At future summits, RICS members will tackle valuations of other U.S. landmarks, such as the Statue of Liberty and Grand Canyon. We suggest a follow up to the Cubs valuation: a valuation of the right of publicity for the billy goat that allegedly triggered the “curse” on the Cubs. Is the tin termite now less relevant because the curse is now broken?
How do you put a price on a punchline? We may get an idea if a case against Conan O’Brien makes its way through the courts. The comedian has been charged with copyright infringement by a writer who said he plagiarized punchlines about Caitlyn Jenner,Tom Brady, and the Washington Monument, according to a report from the Associated Press. The judge in the case refused to dismiss the case, so we may get to glean some insight into the value of laughter.
While this case involves comedy, it’s a serious matter. Years ago, a once-famous comedy film writer/director committed suicide after being hounded by charges of improperly reusing gags from films he had worked on in his heyday.
NACVA’s annual get-together has several online attendance options
It’s conference season! BVWire will shortly be headed to Chicago June 7-10 for NACVA’s Annual Consultants' Conference where the theme will be “Redefining Our Profession.” While we’d love to see you there, many of you simply can’t make the trip to Chicago. No problem—you can attend online using several options. You can live stream the entire conference, or you can pick and choose which of the 46 broadcast sessions you’d like to attend.
Roger Grabowski (Duff & Phelps) will be one of the keynote speakers, and he’ll talk about current controversies and new research regarding the cost of capital. Another keynote session will be Experts Sabotaging Themselves in Court—The Judges Tell All, which will be moderated by Michael Kaplan (Kaplan, Abraham, Burkert Associates) and will include Honorable Judge Elizabeth Gonzalez, Honorable Judge Steven I. Platt (Ret.), and Honorable Judge Christopher P. Yates.
Networking opportunities abound: a sunset dinner cruise, a Cubs game, a visit to the Art Institute, and nightly “dine-arounds” at local eateries.
ASA’s 2017 Advanced BV Conference to mix theory with actionable tips
We just took a look at the newly released agenda for the ASA’s 2017 Advanced BV Conference in Houston October 7-10. Not only will there be the high-quality and thought-provoking sessions we’ve come to expect at this event, but speakers will also present practical applications along with the theory. Using case studies to demonstrate key concepts means you’ll walk away with actionable advice that you can put into practice right away. Here are just a few examples:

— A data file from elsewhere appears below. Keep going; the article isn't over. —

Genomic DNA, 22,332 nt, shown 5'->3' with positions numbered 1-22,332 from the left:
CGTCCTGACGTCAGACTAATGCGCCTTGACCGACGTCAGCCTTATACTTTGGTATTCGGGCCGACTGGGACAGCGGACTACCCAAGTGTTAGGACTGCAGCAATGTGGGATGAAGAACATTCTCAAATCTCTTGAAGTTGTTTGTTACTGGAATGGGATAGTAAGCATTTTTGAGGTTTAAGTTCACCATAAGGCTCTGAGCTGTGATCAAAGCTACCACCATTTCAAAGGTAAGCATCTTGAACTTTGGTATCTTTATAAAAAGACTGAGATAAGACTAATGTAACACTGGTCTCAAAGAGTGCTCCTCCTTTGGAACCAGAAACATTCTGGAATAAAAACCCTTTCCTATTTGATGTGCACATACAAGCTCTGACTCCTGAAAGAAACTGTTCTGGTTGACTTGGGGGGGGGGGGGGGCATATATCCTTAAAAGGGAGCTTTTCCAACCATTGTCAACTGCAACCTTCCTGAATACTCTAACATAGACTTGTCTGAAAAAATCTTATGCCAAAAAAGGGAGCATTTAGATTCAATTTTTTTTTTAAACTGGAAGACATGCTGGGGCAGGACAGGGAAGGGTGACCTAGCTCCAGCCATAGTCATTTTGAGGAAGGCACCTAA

Practical Ways to Use Regression Analysis in Your BV Appraisal (Mark Shirley, V&L Consultants LLP);
How to Forecast Balance Sheets and Cash Flow Statements for DCF Analyses (Joseph Emanuele, Hemming Morse LLP); and
Using New REIT Date to Value Family Limited Partnerships (Spencer Jefferies and Jim Park, Partnership Profiles Inc.).
BVWire will be in Houston to attend these sessions and others. Will we see you? Come visit us at the BVR booth!
Disagreements over the valuation of assets along with the transparency of the financial information available for review in the dealmaking process are often key factors in the ability to complete transactions in Africa. These factors are also important for the success of post-transaction integration, according to the “PwC Valuation Methodology Survey,” 8th edition.
The survey found that, across the continent, nearly 40% of deals fell apart because the parties could not agree on a valuation. There are a number of reasons for that, chief among them are being valuation-related issues such as an inability to forecast how the assets will grow or respond to competitors, as well as the overall lack of reliability of multiples and comparable assets across the continent.
People: Jason Bodmer has joined Rehmann as a senior manager in its Ann Arbor, Mich., office … Woodbury, N.Y.-based Gettry Marcus announced the appointment of Mark Dolinger as principal … Mike Gillis, managing partner at DMJ & Co. in Greensboro, N.C., was elected to a three-year position on the North Carolina Association of CPAs’ board of directors … Matt Jensen has joinedAlpharetta, Ga.-based Coker Group as a senior manager. Jensen will work out of San Diego … Steve Whiteaker has joined Coral Springs, Fla.-based ENVRS … Grant Thornton International named Peter Bodin CEO-elect. He’ll succeed current CEO Edward Nusbaum at the end of the year … Yasmine Misuraca has been promoted to partner in the advisory group of New York City-based Marks Paneth.
Firms: Boston-based AAFCPAs has joined global firm association PrimeGlobal as an independent member … Bennett Thrasher has relocated its headquarters within Atlanta, becoming the first tenants at the Riverwood 200 tower. The accounting and consulting firm also unveiled a new logo … Skokie, Ill.-based Michael Silver & Co. was named as one of the “Best Places to Work in Illinois for 2017” … The Milwaukee Journal Sentinelnamed Sikich’s Brookfield, Wis., office one of the top places to work in southeast Wisconsin.